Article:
Hospital, Employment, and Price Indicators for the Health Care Industry: First Quarter 1996
Sensenig, Arthur L., Heffler, Stephen K., Health Care Financing Review
This regular feature of the journal includes a discussion of recent trends in health care spending, employment, and prices. The statistics presented in this article are valuable in their own right and for understanding the relationship between the health care sector and the overall economy. In addition, they allow us to anticipate the direction and magnitude of health care cost changes prior to the availability of more comprehensive data.
KEY FIRST QUARTER 1996 TRENDS
* The number of inpatient days in community hospitals continued to decline in the first quarter of 1996, with the largest declines registered by the 65-years-of-age-or-over group.
* In the first quarter of 1996, community hospital revenues grew 3.0 percent from the same period 1 year earlier, less than one-half the rate of growth recorded 1 year ago.
* Total Medicare trust fund outlays were $47.5 billion in the first quarter of 1996. This 7.0-percent increase in outlays, measured from the first quarter of 1995, represents a slight deceleration in the growth of total Medicare outlays.
* Assets held by the Medicare Hospital Insurance (HI) trust fund continued to decline in the first quarter of 1996, a trend expected to persist in 1996. Current estimates are that the HI trust fund assets would be depleted early in 2001 in the absence of corrective legislation.
* Growth in hospital producer prices decelerated for the fifth consecutive quarter in the first quarter of 1996, reaching an all-time low.
* In the first quarter of 1996, the gap between increases in consumer prices for medical care and increases in consumer prices for all items less medical care was the smallest since 1981.
This article presents statistics on health care utilization, prices, expenses, employment, and work hours, as well as on national economic activity. These statistics provide an early indication of changes occurring in the health care sector and within the general economy. We rely on indicators such as these to anticipate and predict changes in health care sector expenditures for the most recent year. Other indicators help to identify specific reasons (e.g., increases in price inflation or declines in utilization) for health care expenditure change.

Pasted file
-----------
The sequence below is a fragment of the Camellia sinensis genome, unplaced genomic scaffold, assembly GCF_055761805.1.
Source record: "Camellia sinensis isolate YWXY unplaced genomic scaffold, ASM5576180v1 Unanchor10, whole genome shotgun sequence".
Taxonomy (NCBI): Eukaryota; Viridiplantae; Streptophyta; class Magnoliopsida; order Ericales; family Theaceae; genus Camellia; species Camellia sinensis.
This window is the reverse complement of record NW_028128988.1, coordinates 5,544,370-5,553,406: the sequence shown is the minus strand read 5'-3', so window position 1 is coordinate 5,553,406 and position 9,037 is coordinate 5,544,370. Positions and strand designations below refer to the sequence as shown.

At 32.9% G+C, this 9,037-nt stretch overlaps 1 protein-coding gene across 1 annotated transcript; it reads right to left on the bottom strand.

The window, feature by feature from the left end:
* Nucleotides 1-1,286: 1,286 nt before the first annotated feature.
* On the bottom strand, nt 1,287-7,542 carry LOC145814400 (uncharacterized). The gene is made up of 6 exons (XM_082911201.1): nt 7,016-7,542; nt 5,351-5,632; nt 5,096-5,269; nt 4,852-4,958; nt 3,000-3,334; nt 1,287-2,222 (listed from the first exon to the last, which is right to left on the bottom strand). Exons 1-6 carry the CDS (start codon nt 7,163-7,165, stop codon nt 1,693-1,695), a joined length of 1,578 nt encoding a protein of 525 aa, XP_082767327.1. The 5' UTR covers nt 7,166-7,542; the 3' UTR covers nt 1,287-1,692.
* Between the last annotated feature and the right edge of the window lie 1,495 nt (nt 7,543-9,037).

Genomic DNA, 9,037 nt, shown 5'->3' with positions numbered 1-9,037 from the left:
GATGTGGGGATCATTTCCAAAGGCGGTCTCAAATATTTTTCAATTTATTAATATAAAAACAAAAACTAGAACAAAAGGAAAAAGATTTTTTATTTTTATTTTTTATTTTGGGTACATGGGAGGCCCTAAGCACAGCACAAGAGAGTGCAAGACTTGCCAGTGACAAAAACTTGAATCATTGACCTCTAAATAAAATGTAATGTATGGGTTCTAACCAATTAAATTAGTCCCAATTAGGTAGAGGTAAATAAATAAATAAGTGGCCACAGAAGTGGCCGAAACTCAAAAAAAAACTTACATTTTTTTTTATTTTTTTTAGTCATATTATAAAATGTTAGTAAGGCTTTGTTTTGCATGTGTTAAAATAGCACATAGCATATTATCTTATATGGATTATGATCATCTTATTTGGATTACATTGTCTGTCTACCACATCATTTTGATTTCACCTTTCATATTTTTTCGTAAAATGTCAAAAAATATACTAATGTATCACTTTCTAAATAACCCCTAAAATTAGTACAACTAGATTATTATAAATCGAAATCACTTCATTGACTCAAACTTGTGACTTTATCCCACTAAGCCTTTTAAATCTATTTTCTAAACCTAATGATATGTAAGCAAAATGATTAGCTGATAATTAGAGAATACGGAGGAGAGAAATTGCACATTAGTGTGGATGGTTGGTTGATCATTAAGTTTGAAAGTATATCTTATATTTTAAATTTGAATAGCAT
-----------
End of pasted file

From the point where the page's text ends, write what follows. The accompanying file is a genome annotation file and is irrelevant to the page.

In this article we begin to present information on the income, outlays, and asset balances of the Medicare Trust Funds. These data are quarterly and annual aggregations of monthly income, outlays, and asset balances reported in the Monthly Treasury Statement released by the Treasury Department (U.S. Department of the Treasury, 1996). These data appear in a new table, titled "Table 3: Hospital Insurance and Supplementary Medical Insurance Trust Fund Operations: 1992-96." Tables previously numbered 3 through 12 are now Tables 4 through 13.
The first nine of the accompanying tables report selected quarterly statistics and the calendar year aggregations of quarterly information for the past 4 years. Unless specifically noted, changes in quarterly statistics are shown from the same period 1 year earlier. For quarterly information, this calculation permits analysis of data to focus on the direction and magnitude of changes, without interference introduced by seasonal fluctuations. The last four tables show base weights, annual index levels, and annual percent changes in the Input Price Indexes maintained by HCFA. The annual percent changes and the 4-quarter moving average percent changes for input prices are calculated using the same procedure, namely averaging the 4 quarters ending with the fourth calendar quarter of the current year and dividing by the average of the 4 calendar quarters of the preceding year.
COMMUNITY HOSPITAL STATISTICS
Statistics on community hospital operations from the American Hospital Association (AMA) for the first quarter of 1996 show that hospitals remain under pressure to reduce excess capacity. …